Tag Archives: Strongarm

Other People Write: Advent of a Miracle by Strongarm

Christine’s comment on my last post inspired me to throw out some song lyrics, as a type of poetry appreciation. The video for the song is at the bottom of this post, but don’t click play unless you’re prepared. At the very least, you can admire Mark deSalvo’s artwork in the video thumbnail, which appears to be from the vinyl version. The CD version just had the glowy hands on the cover.

I had a copy from the first pressing of this CD, which came to be known as the “boob pressing.” The face of the actual CD had a painting of the woman naked, holding her arm up. Her boob was supposed to be in the middle of the CD, where the hole is, but it didn’t turn out like that. So a lot of hardcore punk rock kids got a flash of nipple when they got home from the Christian bookstore. I’m pretty sure the band mentions the nip slip Travis’ podcast on the album’s 20th anniversary.

You’re my beloved, and altogether lovely
As a gift that can’t be bought, as if gold could favor outweigh
Your meaning to me, the secrets of the heart made manifest
Even beauty’s priced beside thee, proportioned by lot the less

Wishes fade, dreams break, promise made

Takes away your will, takes your whole heart captive
Just for one promise, sell it all for one true word
To hold on to, face the shame of it all
Safer to neglect than open your calloused heart

Piece by piece, you’ve lost a part of your self
You share to gain, but lose at love, and learn to hate yourself
More and more each day, and all the days thereafter
They labor to put back together and regain what’s gone forever

Wishes fade, as dreams break, promise made, tomorrow takes

The most costly mistake is to try to change the past today
The filth and the shame, they all wash away
For you, Christ will clean the slate

Only love can fill the void when the world has taken its toll
Hand in hand, by your side, we’ll walk down this path together
I’ll take you to the place where promises will never break
To the advent of a miracle

True love is to die for, and is why I cry for you
And the pain you feel and feed can heal
If you’d just walk with me toward the light

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An Old Further Seems Forever Review

In honor of Further Seems Forever’s new album as a reunited band, Penny Black, I thought I’d post a review I did of their first album, The Moon Is Down.

I wrote it in early January of 2010, as part of the top albums of the 2000’s, for Buzzgrinder. The site is down but I was able to grab it with Google’s wonderful caching functionality.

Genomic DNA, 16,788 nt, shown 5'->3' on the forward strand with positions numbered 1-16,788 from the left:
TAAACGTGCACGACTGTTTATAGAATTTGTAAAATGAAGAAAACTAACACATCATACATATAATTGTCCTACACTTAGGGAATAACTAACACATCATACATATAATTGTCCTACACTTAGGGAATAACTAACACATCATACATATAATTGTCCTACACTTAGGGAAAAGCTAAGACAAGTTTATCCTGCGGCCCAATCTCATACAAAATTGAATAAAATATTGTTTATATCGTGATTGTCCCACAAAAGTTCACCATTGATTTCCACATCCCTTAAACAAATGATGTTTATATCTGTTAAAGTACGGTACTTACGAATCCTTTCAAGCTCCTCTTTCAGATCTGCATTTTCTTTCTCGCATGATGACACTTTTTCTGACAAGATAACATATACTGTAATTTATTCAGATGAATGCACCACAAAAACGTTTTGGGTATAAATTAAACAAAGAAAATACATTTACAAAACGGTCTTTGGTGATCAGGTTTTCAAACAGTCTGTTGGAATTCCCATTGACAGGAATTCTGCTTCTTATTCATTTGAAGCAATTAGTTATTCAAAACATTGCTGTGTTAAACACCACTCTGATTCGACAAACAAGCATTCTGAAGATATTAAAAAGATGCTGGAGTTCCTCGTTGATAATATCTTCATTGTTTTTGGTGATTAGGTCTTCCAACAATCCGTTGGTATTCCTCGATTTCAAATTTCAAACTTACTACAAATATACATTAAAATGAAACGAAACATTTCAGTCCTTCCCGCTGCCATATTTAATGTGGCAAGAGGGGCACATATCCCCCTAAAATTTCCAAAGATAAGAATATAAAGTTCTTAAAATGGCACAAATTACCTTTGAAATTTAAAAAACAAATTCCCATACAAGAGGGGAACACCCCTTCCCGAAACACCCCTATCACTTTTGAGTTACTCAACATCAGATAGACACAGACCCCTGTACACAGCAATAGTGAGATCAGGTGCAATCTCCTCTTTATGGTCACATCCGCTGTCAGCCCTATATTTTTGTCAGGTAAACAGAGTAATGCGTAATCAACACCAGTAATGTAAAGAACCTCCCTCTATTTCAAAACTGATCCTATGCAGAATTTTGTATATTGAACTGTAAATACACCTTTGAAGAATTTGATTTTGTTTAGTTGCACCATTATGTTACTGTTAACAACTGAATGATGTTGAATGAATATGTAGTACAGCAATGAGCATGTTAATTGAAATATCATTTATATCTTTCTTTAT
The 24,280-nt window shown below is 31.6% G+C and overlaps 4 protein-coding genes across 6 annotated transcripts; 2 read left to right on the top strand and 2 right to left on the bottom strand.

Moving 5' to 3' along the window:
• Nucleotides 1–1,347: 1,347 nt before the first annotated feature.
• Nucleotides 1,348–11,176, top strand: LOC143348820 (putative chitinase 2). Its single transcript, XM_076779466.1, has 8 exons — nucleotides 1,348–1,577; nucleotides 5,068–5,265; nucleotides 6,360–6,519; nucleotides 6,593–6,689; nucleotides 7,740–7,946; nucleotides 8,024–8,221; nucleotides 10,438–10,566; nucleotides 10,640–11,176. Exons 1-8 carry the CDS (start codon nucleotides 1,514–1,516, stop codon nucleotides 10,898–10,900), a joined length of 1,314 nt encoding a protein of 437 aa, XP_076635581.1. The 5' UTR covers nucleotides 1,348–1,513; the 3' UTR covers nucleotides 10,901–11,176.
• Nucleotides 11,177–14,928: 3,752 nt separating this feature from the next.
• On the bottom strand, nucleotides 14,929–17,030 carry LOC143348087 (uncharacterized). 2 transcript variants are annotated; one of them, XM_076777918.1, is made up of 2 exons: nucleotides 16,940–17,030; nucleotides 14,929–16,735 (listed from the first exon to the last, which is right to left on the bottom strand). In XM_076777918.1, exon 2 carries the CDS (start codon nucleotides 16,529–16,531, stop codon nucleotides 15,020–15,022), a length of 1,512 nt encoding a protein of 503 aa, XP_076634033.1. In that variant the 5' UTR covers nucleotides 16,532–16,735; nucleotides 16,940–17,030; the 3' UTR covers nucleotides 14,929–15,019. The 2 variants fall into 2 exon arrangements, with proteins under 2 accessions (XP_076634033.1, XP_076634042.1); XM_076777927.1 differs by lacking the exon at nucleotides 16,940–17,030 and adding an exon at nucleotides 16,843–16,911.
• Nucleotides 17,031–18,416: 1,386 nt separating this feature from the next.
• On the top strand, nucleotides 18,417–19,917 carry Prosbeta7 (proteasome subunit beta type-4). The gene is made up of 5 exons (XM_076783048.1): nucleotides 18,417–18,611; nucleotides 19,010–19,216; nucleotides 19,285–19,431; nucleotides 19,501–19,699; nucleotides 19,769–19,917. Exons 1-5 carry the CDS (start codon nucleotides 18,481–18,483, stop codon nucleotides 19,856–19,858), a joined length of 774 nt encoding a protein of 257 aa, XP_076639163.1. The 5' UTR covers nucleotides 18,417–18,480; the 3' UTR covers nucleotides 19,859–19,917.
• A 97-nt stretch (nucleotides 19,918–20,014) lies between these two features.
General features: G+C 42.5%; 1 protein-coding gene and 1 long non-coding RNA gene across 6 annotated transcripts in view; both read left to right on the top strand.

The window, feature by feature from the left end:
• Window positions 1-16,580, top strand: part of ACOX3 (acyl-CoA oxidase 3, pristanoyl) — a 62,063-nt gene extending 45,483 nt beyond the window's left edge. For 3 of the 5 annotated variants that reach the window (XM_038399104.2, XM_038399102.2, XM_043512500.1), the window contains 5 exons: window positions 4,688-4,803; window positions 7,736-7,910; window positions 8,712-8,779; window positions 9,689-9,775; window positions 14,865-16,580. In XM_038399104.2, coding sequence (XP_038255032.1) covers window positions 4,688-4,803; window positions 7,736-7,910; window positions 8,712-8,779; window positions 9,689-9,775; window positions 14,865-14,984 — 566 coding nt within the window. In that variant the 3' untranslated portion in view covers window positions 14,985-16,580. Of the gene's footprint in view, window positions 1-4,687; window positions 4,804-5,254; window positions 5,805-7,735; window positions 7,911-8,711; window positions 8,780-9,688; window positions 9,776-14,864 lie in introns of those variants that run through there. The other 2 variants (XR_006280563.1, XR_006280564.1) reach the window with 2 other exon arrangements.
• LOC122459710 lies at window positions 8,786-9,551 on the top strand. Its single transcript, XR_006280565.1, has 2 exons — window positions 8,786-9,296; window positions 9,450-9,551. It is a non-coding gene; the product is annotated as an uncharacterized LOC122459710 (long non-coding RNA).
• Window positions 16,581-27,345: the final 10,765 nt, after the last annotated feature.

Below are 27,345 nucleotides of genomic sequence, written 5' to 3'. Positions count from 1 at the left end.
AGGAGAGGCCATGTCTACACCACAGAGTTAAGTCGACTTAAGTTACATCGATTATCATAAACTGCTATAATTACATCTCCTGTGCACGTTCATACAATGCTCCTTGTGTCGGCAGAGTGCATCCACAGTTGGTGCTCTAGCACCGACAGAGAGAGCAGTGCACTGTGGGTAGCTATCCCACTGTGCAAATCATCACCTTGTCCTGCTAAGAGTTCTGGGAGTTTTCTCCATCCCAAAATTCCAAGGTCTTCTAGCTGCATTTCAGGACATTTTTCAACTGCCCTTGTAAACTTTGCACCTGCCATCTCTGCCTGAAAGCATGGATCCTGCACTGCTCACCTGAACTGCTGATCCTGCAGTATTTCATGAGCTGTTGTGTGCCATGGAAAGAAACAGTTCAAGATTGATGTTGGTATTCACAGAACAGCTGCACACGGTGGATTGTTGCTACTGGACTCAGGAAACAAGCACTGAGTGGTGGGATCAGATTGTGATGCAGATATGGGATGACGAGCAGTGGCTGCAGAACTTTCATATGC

At the time the review was something of mine I actually liked, especially since I’m not really the record review kind of guy. Reading back on it, though, there are some things in there I wouldn’t type today. Weird how a few years changes things.

Partnering with releases belonging to their scene’s peers — like Thursday’s Full CollapseThe Moon Is Down bridged the crucial gap between the feet-shuffling self-effacement of ’90s emo and the power-pop emo that would come after and propel the genre’s three letter appellation into mainstream, household use. The band — essentially Strongarm with a different vocalist (the singy-note kind) — and their debut full-length with the strange pink and white color scheme, acted as a stabilizing fulcrum that kind of kept either side of the seesaw from knocking everyone’s Buddy Holly glasses off.

Over a rolling bed of chord voicings — heretofore unused in indie rock circles — and drummer Steve Kleisath’s creative, trickster skin work, then-unknown vocalist Chris Carrabba wailed in his almost-falsetto about romance found dead or gettin’ dissed by once-good friends. So it seems, anyway; one can’t exactly tell.

There was an overhanging theme of alienation brought about by physical separation: a recurring rite of passage that bookended the college experience (Carrabba joined the band just shy of his quarter-century mark). His attempts to reconcile romance and friendships with incompatible geographies borderlined on the obsessive. To him, time may have healed all wounds, but distance ripped them back open. Travel was his savior.

His word choice and delivery were neither too forlorn nor too saccharine (a delicate balance that he obliterated, in my opinion, in Dashboard Confessional), but it was sufficiently sincere enough to make it attractive and unspecific to just about anyone yawning from all the screaming metal bands.

From the power waltz 3/4 of the opening title track to the jazz-slide seagull guitar of the album’s closer, “A New Desert Life,” the Colbert/Dominguez/Neptune signature songwriting is writ large. Further Seems Forever converted droves of hardcore kids into their kinda-sorta Christianized denomination of amalgamated emo and rock. For those still unfaithful to FSF, try listening to Carrabba’s optimism and the guitars’ hopeful echoing in the last half minute of “Snowbirds and Townies,” and feel your doubt drain away. I know it still gives me the shivers.

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